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Tag Archive for ‘torpor’

Tenrecs may shed light on the evolution of body temperature regulation

The common tenrec (Tenrec ecaudatus) just may be a living representative of ancestral placental mammals and they are very interesting when it comes to body temperature regulation and torpor. Torpor is a complex series of physiological changes that reduce an animal’s physical activity as well as heart, breathing and metabolic rates, which also results in decreases in body temperature than can be as low as their surrounding environment. Many mammalian […]

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Experimental Biology 2021: Q&A with Molly Simonis

We are delighted to speak with Molly Simonis who is currently a PhD Candidate working with Dr. Lynn Hartzler at Wright State University. Molly is a member of the Comparative and Evolutionary Physiology section of the American Physiological Society and she presented her research “Captive Big Brown Bats (Eptesicus fuscus) Display Hypothermia and Hypometabolism” at the 2021 Experimental Biology conference last month. Q: What made you interested in studying big brown […]

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What do hibernating animals and astronauts have in common?

Well, nothing yet…but imagine the possibilities of human spaceflight if we could put people into a form of stasis? While short term stasis-like states have been used in medical settings, the idea of putting people into stasis to allow long term space travel – without intensive physician oversight, remains a major goal of space agencies and companies like Spaceworks (above). Scientists at the Comparative Physiology meeting considered this very question, […]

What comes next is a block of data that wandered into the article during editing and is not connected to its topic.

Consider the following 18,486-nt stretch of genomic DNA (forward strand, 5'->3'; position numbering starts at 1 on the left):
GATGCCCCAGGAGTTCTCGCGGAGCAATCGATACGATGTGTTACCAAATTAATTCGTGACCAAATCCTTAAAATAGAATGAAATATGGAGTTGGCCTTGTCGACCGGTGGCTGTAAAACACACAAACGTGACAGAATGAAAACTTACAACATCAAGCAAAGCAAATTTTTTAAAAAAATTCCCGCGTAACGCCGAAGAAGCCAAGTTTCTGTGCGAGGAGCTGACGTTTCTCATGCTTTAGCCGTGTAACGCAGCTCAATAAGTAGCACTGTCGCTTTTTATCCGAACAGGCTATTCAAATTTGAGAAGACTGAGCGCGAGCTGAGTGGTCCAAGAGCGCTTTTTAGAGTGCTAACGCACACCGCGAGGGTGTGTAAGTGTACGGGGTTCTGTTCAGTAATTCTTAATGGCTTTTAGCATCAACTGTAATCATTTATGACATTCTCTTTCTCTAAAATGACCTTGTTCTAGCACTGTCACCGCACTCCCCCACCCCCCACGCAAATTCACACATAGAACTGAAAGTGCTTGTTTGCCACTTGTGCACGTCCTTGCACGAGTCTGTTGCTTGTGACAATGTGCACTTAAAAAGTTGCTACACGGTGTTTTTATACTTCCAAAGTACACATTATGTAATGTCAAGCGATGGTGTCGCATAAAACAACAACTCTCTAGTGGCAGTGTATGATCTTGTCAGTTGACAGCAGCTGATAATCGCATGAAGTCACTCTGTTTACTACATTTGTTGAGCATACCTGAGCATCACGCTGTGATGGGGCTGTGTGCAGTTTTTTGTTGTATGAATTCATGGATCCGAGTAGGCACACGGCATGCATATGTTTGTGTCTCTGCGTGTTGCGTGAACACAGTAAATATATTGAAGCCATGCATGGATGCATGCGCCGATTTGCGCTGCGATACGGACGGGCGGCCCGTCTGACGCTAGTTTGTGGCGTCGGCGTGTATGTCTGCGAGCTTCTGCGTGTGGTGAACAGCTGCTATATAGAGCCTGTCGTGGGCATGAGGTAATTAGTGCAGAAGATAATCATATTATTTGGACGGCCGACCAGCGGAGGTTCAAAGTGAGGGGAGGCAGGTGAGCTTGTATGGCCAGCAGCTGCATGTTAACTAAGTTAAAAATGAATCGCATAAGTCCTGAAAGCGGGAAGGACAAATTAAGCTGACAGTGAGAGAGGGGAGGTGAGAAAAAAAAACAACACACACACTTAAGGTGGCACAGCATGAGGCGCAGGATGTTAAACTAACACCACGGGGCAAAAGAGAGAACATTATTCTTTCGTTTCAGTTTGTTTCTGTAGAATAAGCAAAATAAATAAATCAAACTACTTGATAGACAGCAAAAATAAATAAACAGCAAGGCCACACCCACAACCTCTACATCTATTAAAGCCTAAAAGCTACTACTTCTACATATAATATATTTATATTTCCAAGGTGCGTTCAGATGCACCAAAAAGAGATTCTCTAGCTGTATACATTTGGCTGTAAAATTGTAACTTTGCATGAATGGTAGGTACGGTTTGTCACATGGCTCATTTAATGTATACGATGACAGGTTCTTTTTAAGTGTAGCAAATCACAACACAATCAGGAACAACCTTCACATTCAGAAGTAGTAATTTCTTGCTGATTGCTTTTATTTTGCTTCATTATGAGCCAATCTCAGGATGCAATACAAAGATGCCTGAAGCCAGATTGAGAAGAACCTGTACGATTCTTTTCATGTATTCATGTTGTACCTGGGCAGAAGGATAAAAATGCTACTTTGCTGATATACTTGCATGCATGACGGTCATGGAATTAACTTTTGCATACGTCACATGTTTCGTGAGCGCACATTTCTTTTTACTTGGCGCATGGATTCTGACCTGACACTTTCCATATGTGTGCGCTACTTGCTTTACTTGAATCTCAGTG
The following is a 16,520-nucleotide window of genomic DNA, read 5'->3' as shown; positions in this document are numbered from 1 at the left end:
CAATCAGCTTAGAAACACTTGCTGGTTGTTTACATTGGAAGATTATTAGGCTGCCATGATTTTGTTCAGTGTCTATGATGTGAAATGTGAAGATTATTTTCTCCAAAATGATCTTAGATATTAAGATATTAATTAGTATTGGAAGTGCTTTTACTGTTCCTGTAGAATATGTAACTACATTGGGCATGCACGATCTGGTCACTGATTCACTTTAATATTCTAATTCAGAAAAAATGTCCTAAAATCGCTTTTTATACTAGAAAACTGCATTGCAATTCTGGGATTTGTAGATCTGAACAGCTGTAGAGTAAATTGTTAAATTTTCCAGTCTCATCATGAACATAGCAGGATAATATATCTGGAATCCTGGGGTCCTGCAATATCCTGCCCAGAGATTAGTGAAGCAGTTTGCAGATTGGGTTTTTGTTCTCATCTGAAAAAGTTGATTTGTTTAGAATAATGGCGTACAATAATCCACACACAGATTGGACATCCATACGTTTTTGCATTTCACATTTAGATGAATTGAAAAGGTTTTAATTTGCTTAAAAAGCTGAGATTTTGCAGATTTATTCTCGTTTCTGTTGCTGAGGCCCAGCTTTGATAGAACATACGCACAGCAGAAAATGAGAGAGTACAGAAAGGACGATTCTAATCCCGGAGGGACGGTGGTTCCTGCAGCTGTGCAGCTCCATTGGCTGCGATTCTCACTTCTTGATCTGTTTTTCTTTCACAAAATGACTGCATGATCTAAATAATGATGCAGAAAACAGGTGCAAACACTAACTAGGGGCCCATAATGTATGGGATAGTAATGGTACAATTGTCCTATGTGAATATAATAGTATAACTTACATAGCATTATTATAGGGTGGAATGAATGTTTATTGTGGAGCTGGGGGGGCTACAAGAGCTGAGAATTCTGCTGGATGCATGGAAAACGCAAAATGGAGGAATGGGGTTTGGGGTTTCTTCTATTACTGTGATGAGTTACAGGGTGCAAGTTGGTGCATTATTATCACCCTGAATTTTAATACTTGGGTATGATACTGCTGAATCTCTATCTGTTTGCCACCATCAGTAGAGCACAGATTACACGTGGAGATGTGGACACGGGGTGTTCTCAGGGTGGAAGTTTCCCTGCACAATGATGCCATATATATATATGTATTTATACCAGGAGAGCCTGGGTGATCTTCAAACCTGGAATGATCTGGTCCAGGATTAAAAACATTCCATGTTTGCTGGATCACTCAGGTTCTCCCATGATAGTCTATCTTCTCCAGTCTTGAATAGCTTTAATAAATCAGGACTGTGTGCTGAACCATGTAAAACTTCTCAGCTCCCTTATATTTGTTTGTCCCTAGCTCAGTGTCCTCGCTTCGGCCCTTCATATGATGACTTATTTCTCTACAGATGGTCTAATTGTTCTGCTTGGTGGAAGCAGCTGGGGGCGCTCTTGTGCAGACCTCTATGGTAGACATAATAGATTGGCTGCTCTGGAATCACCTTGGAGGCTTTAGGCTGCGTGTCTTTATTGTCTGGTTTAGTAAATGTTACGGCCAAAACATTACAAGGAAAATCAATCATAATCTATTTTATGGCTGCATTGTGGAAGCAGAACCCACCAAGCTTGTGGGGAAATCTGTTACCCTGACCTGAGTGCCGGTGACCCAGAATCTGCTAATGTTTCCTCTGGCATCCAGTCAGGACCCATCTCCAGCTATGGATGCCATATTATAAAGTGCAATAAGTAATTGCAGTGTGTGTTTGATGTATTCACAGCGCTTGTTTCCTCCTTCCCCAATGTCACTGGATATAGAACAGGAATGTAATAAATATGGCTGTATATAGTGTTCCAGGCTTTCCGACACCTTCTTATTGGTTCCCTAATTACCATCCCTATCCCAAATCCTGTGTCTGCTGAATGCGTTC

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Sleep vs torpor

  I read an interesting review article published in Physiology comparing the low metabolic states of non-rapid eye movement sleep (NREM) and torpor. According to the article, all mammals experience NREM sleep patterns during which energy expenditure is decreased and body as well as brain temperatures decline. Animals that experience torpor (hummingbirds, arctic ground squirrels, some mice, bears, etc) have reduced metabolic rates and body temperatures that dip below baseline. NREM […]

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Experimental Biology – Day 2

Yesterday was a great day for comparative physiology! Highlights from the seminars on comparative physiology: Melissa Reiterer, graduate student from Florida Atlantic University, presented her research on how freshwater turtles (Trachemys scripta) survive for long periods of time without oxygen and do not develop oxidative stress after oxygen is restored. The turtles are able to do this by creating their own antioxidants as well as eliminating oxidative stress. In contrast, mammals including humans, develop […]

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Male hamsters pack on the pounds while females stockpile food for winter

During hibernation common hamsters (Cricetus cricetus) alternate their time between bouts of torpor during which their metabolic rate drops and body temperature is low and arousal during which body temperature is normal. Hibernation allows animals to conserve energy although it is not without costs as it often results in memory deficits, cell damage and reduced immune function. Thus some studies have suggested that animals with sufficient food stores will not undergo hibernation […]

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Beware of freezing hearts

Thirteen-lined ground squirrels (Ictidomys tridecemlineatus) are really cute when they hibernate (above). During torpor bouts, their body temperature decreases to a few degrees Celsius and their metabolism drops by as much as 95% with heart rates ranging from only 3-10 beats per minute. These bouts of torpor are interrupted by periodic arousals every couple of weeks during which their metabolism increases as body temperature elevates to 37 degrees Celsius. What is so fascinating is […]

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